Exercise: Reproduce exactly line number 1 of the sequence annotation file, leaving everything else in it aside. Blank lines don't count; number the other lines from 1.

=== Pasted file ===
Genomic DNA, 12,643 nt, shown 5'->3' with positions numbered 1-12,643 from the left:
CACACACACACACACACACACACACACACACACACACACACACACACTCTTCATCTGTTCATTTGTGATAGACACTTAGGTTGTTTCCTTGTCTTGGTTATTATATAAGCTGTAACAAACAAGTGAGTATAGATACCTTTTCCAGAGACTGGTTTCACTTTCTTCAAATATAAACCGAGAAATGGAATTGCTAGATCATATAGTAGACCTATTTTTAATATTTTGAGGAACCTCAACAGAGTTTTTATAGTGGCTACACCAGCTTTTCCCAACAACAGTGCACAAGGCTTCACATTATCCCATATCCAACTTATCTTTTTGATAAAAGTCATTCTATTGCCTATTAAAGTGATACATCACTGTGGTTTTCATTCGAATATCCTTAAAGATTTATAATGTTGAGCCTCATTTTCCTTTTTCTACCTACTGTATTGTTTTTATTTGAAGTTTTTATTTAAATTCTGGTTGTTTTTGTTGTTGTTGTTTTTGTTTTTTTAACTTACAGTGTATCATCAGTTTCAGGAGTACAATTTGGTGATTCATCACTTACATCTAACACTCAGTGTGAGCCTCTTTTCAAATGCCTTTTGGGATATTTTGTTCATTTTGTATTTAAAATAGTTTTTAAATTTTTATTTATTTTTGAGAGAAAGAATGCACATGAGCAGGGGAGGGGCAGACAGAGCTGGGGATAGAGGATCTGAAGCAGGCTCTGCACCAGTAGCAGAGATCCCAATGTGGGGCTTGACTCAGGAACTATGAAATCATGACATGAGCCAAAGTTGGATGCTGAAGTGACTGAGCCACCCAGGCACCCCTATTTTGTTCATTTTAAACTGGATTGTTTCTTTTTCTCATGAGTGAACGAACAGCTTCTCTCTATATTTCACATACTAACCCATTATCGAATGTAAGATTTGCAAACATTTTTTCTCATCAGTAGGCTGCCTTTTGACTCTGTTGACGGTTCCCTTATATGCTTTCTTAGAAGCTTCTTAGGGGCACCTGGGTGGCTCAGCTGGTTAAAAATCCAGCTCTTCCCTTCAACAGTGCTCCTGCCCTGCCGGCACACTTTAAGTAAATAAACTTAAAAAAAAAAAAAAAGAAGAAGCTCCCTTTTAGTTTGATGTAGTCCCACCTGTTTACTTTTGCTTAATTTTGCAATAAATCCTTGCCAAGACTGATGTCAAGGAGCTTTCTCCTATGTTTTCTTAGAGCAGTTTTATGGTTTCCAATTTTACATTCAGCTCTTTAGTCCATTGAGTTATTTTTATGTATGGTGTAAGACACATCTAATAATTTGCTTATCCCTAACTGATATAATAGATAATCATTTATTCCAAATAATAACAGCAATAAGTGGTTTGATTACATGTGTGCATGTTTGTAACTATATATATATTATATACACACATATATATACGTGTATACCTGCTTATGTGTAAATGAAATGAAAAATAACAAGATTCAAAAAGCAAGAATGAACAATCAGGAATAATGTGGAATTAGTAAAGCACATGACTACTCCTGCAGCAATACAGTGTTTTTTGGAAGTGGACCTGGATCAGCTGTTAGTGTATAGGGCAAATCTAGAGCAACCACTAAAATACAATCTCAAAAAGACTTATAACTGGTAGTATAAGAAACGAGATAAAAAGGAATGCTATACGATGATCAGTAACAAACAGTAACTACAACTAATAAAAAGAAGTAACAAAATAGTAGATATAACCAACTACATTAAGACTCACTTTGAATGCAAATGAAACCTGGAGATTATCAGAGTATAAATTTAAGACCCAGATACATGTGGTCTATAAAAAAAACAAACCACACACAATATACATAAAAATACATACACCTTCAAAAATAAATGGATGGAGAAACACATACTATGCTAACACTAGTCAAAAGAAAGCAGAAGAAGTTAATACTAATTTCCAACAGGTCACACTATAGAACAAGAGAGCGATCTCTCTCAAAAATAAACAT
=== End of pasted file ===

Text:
Genomic DNA, 12,643 nt, shown 5'->3' with positions numbered 1-12,643 from the left: